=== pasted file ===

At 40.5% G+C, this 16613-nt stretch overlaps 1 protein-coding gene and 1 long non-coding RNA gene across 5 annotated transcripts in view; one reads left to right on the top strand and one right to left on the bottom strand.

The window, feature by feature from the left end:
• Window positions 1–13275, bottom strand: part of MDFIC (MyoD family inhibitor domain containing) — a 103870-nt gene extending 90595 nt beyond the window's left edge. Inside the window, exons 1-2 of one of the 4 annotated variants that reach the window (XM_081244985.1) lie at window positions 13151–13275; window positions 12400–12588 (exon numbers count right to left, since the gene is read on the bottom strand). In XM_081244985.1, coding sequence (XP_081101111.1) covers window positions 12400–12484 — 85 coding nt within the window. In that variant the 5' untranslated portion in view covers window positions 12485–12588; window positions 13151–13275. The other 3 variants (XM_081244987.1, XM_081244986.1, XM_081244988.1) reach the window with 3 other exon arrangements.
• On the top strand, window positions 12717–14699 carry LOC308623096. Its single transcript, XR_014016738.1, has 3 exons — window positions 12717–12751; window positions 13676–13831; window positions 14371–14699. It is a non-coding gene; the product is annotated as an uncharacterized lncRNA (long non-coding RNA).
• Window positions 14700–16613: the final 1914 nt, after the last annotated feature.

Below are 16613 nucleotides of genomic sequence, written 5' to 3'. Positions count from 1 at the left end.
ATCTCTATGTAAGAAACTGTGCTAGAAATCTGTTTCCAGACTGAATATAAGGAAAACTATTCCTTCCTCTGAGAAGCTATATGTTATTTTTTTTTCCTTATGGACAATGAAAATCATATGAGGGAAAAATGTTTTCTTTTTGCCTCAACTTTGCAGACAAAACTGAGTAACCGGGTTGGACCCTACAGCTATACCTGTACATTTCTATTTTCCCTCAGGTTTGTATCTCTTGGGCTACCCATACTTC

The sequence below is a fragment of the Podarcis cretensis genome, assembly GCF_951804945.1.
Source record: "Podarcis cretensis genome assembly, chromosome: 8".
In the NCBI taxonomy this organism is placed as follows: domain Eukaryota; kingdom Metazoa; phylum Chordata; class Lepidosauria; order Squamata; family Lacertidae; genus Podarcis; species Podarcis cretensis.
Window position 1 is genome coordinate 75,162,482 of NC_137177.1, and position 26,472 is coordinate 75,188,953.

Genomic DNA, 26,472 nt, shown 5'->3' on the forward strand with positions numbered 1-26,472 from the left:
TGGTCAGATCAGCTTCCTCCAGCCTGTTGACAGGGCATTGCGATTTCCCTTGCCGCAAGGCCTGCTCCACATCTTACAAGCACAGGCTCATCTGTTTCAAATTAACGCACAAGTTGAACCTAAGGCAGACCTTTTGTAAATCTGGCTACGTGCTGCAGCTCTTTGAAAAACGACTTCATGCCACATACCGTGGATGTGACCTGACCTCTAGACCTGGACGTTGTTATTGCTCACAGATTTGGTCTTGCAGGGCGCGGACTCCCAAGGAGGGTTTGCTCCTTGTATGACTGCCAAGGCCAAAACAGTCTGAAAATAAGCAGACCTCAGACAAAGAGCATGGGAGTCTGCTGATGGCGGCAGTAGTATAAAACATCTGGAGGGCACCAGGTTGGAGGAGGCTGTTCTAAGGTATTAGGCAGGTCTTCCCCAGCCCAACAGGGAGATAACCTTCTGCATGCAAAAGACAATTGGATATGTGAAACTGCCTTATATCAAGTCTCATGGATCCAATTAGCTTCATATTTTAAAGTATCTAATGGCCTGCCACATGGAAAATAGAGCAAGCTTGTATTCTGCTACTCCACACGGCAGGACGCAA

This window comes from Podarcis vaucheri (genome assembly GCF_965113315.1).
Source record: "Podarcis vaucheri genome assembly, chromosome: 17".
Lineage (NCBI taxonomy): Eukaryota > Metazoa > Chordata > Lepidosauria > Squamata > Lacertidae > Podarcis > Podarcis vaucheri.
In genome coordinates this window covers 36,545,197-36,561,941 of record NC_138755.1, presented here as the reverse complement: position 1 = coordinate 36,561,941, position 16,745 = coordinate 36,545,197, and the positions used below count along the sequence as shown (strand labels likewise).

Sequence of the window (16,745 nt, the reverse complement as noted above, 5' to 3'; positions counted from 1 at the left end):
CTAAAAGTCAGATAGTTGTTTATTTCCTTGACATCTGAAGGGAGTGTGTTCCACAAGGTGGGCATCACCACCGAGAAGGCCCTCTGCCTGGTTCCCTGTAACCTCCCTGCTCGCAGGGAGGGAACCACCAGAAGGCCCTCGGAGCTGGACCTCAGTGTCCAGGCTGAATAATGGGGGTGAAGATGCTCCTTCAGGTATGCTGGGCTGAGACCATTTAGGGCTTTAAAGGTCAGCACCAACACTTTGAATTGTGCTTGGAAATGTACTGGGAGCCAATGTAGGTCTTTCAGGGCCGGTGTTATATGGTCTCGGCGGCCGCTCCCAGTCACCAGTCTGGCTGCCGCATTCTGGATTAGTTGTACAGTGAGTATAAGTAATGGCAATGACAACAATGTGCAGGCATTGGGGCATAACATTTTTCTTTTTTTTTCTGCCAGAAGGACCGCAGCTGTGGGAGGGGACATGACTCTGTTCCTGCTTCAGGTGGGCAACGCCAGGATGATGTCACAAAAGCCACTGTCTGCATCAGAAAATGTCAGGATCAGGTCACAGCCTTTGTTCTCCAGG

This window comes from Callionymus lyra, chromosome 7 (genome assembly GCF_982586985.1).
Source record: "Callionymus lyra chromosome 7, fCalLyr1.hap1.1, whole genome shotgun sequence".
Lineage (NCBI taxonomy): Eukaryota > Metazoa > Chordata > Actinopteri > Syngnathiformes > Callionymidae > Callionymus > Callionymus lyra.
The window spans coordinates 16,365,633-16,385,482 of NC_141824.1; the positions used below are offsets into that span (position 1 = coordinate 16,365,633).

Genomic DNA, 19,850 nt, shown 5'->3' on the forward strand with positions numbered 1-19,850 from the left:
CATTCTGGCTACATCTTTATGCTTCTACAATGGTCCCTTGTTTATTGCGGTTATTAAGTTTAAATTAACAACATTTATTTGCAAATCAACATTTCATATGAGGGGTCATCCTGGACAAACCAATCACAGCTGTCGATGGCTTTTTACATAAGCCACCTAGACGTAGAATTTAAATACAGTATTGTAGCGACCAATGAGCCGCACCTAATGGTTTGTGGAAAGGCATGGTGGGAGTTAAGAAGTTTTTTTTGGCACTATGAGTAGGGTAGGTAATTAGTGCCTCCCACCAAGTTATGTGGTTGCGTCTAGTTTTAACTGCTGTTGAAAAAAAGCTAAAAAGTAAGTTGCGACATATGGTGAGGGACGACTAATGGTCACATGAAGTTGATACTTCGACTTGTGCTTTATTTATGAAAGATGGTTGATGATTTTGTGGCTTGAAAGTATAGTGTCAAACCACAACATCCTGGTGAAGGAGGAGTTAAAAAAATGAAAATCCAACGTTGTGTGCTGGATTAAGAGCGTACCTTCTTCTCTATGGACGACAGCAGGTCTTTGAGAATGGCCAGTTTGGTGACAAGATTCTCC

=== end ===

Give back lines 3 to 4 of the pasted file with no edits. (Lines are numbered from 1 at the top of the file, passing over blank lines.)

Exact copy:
• Window positions 1–13275, bottom strand: part of MDFIC (MyoD family inhibitor domain containing) — a 103870-nt gene extending 90595 nt beyond the window's left edge. Inside the window, exons 1-2 of one of the 4 annotated variants that reach the window (XM_081244985.1) lie at window positions 13151–13275; window positions 12400–12588 (exon numbers count right to left, since the gene is read on the bottom strand). In XM_081244985.1, coding sequence (XP_081101111.1) covers window positions 12400–12484 — 85 coding nt within the window. In that variant the 5' untranslated portion in view covers window positions 12485–12588; window positions 13151–13275. The other 3 variants (XM_081244987.1, XM_081244986.1, XM_081244988.1) reach the window with 3 other exon arrangements.
• On the top strand, window positions 12717–14699 carry LOC308623096. Its single transcript, XR_014016738.1, has 3 exons — window positions 12717–12751; window positions 13676–13831; window positions 14371–14699. It is a non-coding gene; the product is annotated as an uncharacterized lncRNA (long non-coding RNA).